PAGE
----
My wife Anne and her twin sister Alice celebrated their birthday on Monday, and we marked the occasion by congregating at the American University track, where they often meet to jog. I sketched them in oil as they circled the track.
I returned to the Bethesda intersection I inhabited a few days ago, but this time I painted a different corner cafe — Bacchus of Lebanon, on Norfolk Avenue. I stupidly knocked over my easel several times, and the third time I lost my favorite brush down a storm drain — arrrrgh! It was a No. 7 Eclipse long-handle flat from Rosemary Co. That brush and I have been through a lot of paintings together. It put me in a grumpy mood. (It didn’t help when a passerby sought to reassure me that the brush would make good gnawing material for the local rats.)
I still managed a respectable painting. The idea was to showcase the umbrella and its strange jungle of plants, juxtaposed with urban features like street signs and garbage cans. But if I paint this scene again, I might try leaving out the plants for a simpler composition. Also, I forgot to put flowers in the flower pots! I thought of it after the sun was already setting, and I could no longer see anything. :) I might add them tomorrow.
Time to renew my annual visitor’s pass for Great Falls National Park! It was a gorgeous day today: sunshine, low humidity, no clouds, and a strong breeze that is unusual for Washington summers. I hiked from the Visitor’s Center to the overlook trail, then found this view of the river. It was one of the few times that I didn’t have to alter the scene to suit the composition: everything was already placed just so.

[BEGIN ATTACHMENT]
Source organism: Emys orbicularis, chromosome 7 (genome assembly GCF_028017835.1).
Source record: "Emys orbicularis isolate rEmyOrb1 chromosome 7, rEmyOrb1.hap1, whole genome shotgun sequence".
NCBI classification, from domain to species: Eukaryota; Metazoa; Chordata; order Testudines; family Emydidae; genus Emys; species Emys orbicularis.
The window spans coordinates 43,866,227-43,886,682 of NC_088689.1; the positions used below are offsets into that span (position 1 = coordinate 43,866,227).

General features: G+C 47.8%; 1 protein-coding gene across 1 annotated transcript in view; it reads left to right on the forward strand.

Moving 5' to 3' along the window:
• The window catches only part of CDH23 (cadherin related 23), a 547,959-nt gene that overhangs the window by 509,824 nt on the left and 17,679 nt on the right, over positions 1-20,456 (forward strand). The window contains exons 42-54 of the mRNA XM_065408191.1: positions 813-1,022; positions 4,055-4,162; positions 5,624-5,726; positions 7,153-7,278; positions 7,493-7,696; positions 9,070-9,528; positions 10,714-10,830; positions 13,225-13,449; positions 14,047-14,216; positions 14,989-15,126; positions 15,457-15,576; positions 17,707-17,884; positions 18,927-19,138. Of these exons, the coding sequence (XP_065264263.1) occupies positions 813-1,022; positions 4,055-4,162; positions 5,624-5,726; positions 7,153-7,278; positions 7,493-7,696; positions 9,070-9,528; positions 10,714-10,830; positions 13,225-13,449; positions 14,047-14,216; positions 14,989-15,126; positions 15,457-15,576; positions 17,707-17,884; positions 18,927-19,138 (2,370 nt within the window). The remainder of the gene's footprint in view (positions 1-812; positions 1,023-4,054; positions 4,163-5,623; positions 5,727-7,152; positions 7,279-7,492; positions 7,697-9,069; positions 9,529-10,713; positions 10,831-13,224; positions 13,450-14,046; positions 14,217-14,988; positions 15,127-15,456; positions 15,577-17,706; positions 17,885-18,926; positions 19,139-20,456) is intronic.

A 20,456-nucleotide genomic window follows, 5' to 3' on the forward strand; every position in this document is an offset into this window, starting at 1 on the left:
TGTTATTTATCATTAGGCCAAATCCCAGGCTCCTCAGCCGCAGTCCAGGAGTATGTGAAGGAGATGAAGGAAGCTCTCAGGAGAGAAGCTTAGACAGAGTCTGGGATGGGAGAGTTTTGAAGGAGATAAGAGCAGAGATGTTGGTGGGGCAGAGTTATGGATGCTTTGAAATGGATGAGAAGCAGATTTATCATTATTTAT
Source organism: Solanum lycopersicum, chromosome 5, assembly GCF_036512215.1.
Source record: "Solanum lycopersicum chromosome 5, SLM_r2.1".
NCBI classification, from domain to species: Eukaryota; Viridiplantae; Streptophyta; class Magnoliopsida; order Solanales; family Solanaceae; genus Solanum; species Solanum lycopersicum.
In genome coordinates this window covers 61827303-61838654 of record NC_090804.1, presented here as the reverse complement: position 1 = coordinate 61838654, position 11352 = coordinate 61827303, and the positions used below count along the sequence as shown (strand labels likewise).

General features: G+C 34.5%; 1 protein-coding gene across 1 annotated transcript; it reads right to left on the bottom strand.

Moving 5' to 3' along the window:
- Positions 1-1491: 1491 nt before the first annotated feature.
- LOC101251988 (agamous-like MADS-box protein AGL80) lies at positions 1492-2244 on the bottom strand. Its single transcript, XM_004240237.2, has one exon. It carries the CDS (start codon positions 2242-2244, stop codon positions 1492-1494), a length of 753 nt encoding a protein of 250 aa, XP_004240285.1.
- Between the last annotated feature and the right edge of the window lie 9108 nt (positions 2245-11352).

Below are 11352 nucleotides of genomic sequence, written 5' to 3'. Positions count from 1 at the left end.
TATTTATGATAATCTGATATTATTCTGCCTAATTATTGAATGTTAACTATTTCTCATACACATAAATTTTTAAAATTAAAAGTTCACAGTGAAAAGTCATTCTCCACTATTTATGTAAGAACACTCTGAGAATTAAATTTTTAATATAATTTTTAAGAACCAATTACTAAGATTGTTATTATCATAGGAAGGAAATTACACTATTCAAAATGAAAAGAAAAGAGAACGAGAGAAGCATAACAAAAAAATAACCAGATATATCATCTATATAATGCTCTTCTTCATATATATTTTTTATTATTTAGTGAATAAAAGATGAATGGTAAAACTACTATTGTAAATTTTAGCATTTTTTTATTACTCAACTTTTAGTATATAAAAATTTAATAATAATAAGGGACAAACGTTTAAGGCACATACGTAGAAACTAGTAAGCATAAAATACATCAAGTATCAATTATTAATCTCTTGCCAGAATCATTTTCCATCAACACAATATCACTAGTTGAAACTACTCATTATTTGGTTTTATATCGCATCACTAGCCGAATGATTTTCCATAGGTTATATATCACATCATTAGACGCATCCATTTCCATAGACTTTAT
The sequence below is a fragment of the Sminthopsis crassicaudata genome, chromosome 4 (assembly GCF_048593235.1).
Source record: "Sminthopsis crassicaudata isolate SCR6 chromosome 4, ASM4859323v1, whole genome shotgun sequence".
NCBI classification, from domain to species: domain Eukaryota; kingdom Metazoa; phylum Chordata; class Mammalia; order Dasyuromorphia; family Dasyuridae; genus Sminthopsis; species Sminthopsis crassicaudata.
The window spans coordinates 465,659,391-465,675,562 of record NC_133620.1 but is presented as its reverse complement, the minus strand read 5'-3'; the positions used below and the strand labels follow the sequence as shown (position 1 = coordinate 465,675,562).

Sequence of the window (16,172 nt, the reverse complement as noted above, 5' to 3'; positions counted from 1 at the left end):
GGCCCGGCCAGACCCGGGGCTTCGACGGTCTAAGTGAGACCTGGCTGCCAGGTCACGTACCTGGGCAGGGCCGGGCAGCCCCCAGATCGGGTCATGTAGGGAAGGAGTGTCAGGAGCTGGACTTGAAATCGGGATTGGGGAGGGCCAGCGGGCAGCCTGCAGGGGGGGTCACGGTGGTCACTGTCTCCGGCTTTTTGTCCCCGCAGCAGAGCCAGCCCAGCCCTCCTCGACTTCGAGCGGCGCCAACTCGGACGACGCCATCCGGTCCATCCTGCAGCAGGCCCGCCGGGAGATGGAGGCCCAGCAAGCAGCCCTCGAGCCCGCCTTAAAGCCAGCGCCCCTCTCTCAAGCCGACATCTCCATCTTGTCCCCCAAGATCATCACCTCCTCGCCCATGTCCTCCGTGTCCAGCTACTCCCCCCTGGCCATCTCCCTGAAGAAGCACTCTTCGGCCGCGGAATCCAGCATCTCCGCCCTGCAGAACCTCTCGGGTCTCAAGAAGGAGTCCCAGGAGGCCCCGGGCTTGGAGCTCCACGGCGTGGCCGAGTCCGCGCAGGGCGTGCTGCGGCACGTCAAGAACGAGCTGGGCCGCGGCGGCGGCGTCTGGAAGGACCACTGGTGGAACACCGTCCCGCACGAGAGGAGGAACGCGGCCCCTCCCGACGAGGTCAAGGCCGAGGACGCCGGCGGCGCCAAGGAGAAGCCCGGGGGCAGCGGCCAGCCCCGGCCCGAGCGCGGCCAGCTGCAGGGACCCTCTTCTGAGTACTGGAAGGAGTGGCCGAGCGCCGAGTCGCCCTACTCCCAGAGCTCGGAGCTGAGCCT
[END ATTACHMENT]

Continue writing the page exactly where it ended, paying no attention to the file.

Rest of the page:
That said, the conditions were a bit challenging. I painted “contre jour,” into the sun; you can see this from the angle of the shadows. As the afternoon wore on, I had increasing difficulty seeing my canvas. Bugs were biting. And I was set up on a somewhat rocky slope, and my feet hurt after a while. So when I got back to civilization, I found a few stray marks on the canvas that I hadn’t noticed. But to maintain this piece’s status as a pure “plein air” work, I have left those marks where I put them. :)
Cityscapes are still, for me, the final frontier of plein air painting: challenging but exciting. Here I tried to get the feel of a corner cafe, on Norfolk Street in Bethesda, and its surroundings. At first I had a clean image of the sign and front window of the cafe, but I didn’t like it and wiped it out, and never got around to restating it before sunset. I still learned a fair bit from this tiny (6” x 8”) study.
Apologies for another bad photo with glare (especially in the top left). Fortunately, I’m upgrading my photography setup. I’m getting a new camera tripod tomorrow, and then I will invest in some photography lights.